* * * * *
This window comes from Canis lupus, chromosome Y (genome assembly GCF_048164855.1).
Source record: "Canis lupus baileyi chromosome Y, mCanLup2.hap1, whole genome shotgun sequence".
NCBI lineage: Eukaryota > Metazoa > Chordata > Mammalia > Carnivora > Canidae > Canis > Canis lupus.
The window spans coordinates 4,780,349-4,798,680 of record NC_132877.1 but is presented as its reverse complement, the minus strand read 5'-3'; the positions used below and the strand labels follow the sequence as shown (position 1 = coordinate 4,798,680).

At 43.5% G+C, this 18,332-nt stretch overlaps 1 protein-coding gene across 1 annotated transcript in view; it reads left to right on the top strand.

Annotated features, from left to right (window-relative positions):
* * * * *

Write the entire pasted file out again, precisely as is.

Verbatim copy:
This window comes from Canis lupus, chromosome Y (genome assembly GCF_048164855.1).
Source record: "Canis lupus baileyi chromosome Y, mCanLup2.hap1, whole genome shotgun sequence".
NCBI lineage: Eukaryota > Metazoa > Chordata > Mammalia > Carnivora > Canidae > Canis > Canis lupus.
The window spans coordinates 4,780,349-4,798,680 of record NC_132877.1 but is presented as its reverse complement, the minus strand read 5'-3'; the positions used below and the strand labels follow the sequence as shown (position 1 = coordinate 4,798,680).

At 43.5% G+C, this 18,332-nt stretch overlaps 1 protein-coding gene across 1 annotated transcript in view; it reads left to right on the top strand.

Annotated features, from left to right (window-relative positions):